Razer--generally known for its gaming peripherals--is working on a tablet called Project Fiona. Let's just file this under "wholly unexpected."
The company's aim is to bring PC gaming to an entirely new and decidedly different form factor. This is Razer's second fling in the PC gaming space. Last year we caught wind of the Razer Blade, a gaming laptop that was designed to marry performance and portability in a slick shell. Project Fiona is poised to be decidedly different--a bold but cautious step into the dizzying tablet market.
Like the Switchblade prototype I saw at CES last year, Project Fiona's raison d'être is to get people talking--and to work with developers to gauge the feasibility of such an undertaking.
I was skeptical about the Switchblade. As a dyed-in-the-wool PC gamer and MMO enthusiast, the very idea of playing something like World of Warcraft on a netbook keyboard is laughable--even if the keys are clever.
Later, that Switchblade concept evolved into the Razer Blade: A proper gaming laptop that shuffled the excellent dynamic keyboard idea onto a corner of the shell, and left the traditional typing surface alone.
New Concept Makes Sense
Razer aims to adopt the same approach with Project Fiona--hence the code name, instead of a proper moniker. But where the Switchblade left me confused, Fiona makes a tantalizing amount of sense.
First, the hardware: Details are scant, largely because the prototype exists in something of a nebulous state. When I spoke with Razer CEO Min-Liang Tan late last week I was told that Fiona will be packing a Core-i7 Ivy Bridge CPU, a 1280-by-800 pixel resolution, and will support Windows 8.
The device will have a multi-touch screen, THX-certified speakers, force feedback support (with vibration motors in those controller arms), front- and rear-facing cameras, and a battery life akin to what you might expect from an Ultrabook, though we should likely lop an hour or two off for a focus on gaming.
The target price for Project Fiona hardware is under $1000, but don't get excited just yet. This is only a concept--the rest of the specs aren't set in stone, I've no word on what type of display the Fiona will be using (and that's subject to change), and even the design isn't necessarily finalized. After all, the Switchblade started life as an awkward netbook, and blossomed into a large desktop replacement laptop.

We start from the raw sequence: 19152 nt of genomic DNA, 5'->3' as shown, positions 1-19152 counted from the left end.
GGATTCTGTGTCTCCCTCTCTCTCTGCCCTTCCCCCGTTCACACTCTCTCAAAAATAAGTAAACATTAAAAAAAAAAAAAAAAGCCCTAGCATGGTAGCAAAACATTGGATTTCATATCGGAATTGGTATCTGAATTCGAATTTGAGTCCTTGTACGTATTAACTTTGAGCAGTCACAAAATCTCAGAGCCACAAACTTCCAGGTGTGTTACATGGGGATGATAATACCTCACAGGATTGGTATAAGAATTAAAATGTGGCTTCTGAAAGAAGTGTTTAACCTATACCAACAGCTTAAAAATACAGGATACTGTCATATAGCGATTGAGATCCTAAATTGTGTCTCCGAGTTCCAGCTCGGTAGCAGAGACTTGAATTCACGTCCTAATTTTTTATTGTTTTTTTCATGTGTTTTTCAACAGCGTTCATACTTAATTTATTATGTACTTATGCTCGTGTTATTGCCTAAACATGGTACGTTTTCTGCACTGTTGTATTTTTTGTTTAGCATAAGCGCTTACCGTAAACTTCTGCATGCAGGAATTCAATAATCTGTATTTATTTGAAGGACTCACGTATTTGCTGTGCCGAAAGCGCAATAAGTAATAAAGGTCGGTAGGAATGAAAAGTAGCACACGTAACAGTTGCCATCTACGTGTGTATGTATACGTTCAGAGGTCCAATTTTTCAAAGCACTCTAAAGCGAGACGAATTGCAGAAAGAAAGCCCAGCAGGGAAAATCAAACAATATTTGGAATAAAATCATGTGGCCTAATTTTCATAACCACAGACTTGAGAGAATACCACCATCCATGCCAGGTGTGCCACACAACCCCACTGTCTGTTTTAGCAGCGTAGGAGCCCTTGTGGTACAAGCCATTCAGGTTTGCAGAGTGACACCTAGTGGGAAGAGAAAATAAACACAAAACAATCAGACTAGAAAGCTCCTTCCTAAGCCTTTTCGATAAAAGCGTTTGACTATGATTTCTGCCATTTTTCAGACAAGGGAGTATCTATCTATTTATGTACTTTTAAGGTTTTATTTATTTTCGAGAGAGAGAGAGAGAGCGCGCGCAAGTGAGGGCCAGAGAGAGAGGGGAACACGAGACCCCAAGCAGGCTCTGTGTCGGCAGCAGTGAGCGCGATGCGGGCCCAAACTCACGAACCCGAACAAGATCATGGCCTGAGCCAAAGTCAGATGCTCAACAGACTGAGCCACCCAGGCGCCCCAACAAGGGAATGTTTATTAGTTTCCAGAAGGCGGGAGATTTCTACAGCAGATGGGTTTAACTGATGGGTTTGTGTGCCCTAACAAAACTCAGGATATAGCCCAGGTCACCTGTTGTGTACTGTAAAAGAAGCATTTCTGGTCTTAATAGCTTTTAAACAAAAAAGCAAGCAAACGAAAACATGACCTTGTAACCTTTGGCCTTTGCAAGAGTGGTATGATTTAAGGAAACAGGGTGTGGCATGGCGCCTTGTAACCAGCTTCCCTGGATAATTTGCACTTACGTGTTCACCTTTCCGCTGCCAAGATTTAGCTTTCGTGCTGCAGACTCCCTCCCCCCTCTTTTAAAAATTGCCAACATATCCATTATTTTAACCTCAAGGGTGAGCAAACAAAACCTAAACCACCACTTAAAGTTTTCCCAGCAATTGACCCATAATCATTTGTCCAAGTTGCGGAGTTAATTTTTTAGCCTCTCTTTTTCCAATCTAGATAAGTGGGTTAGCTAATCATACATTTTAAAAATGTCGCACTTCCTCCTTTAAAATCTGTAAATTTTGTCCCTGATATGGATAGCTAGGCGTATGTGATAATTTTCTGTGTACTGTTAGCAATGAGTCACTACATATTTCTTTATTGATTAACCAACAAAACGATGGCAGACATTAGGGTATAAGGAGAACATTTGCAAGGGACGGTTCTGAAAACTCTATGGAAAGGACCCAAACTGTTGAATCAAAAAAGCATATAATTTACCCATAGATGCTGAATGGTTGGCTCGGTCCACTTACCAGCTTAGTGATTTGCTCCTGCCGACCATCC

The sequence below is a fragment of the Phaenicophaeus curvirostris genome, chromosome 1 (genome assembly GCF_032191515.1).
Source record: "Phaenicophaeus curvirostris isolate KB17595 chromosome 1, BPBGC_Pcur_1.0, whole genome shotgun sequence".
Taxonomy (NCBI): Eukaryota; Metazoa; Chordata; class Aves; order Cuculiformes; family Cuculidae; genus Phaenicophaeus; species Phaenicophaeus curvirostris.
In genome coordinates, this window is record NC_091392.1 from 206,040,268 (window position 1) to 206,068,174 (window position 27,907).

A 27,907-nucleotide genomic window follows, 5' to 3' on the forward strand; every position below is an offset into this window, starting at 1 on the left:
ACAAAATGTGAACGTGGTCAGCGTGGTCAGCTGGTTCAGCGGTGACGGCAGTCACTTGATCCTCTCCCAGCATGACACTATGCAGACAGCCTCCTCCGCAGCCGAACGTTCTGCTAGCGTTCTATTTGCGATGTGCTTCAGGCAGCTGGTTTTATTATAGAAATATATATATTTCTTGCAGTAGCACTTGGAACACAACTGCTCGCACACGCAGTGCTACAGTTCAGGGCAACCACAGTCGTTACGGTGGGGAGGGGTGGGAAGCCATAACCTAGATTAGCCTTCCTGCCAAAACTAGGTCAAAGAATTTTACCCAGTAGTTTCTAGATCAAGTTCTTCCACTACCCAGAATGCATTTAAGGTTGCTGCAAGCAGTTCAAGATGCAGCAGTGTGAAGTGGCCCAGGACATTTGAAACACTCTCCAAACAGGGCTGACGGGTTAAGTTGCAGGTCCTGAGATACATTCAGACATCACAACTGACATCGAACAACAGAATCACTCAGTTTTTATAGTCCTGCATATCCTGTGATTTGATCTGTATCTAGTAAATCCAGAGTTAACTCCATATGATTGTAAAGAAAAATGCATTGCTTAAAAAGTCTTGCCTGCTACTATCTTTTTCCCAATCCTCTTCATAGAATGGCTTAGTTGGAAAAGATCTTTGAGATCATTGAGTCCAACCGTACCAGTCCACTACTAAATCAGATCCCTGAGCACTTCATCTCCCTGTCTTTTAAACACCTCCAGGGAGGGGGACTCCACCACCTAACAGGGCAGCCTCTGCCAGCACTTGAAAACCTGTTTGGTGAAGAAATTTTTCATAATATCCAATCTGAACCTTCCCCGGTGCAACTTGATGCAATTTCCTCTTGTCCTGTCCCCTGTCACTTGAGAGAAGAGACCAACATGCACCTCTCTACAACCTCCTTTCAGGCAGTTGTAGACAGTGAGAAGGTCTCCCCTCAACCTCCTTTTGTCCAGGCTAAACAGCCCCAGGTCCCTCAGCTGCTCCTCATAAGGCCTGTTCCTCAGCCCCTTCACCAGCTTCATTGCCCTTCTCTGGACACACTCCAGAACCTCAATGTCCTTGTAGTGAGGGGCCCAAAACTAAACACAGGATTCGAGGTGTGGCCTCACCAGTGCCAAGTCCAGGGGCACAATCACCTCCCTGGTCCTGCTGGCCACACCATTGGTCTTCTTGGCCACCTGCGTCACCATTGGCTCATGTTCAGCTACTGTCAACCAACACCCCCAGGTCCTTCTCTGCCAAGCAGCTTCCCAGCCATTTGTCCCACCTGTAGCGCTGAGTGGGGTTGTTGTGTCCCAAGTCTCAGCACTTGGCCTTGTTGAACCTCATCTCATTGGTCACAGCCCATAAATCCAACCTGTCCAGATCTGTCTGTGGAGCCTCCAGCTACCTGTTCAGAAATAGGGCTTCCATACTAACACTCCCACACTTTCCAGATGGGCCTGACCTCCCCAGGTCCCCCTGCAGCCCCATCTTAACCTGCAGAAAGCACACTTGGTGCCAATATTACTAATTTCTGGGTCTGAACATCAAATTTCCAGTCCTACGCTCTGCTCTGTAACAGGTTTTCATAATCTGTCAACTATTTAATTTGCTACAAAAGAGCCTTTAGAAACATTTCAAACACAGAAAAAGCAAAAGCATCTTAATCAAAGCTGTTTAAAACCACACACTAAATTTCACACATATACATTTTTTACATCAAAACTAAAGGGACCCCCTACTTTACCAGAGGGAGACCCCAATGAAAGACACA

For the detractors: yes, you're right. This will not be a platform for your MMOs, or your strategy games. But the key point to remember is that the console game developers have already done most of the legwork.
We bemoan shoddy ports and menu systems that are clearly designed for a gamepad, instead of the obviously superior keyboard and mouse. But the design ethos that's crept into PC gaming over the last few years is Fiona's saving grace.
You'll be hard pressed to find a modern PC game that doesn't support gamepads--the Xbox 360 controller will connect directly to your PC with little effort. That gives Razer a massive library of titles right out of the gate.
And then there's the touchscreen. Like it or not, touch is becoming an increasingly important part of the modern computing experience. Windows 8 only makes the issue that much more pressing, with an interface wholly designed around you getting your hands on with your PC.
Calm down, this isn't a bad thing. Our mice and keyboards aren't going anywhere (Razer wants to sell you those, too). Touch simply gives us more options and--where gaming is concerned--more ways to spend our ever-precious free time.
This is where developers come in. We see a lot of All-in-Ones here at PCWorld, with the occasional gaming-focused machine like the Lenovo IdeaCentre B520. But while it packs a touchscreen (and a 3D display), your finger-friendly options are largely limited to ports of mobile titles like Angry Birds. You'll be reach for your keyboard and mouse for most of your gaming needs.
That's going to have to change. Yesterday I got some hands on time with the upcoming Lenovo IdeaCentre A720, an imposing beast of a machine that's built for speed, and has an agile, 27-inch screen that can lie entirely flat, offering up something like a touch-table. It's just screaming out for a board game, or a touch-centric strategy game.
As more touchscreen-equipped PCs find their way into our homes, it stands to reason that developers will see the light. And I'm willing to bet you'll be hard pressed to find a PC that's not an All-in-One in the next few years.
Razer is showing its cards early, but it's a gamble the company is hoping will pay off. The logic is sound, and while the final product will ultimately depend on its performance, it's an idea whose time has come.
I'll get some hands on time with Project Fiona later today, as it's on the CES show floor with a few games on display. I'm optimistic, albeit cautious. It's a strange offering, and still in the nebulous concept phase, but as far as I'm concerned, anything that lets me play Terraria on the go is a step in the right direction.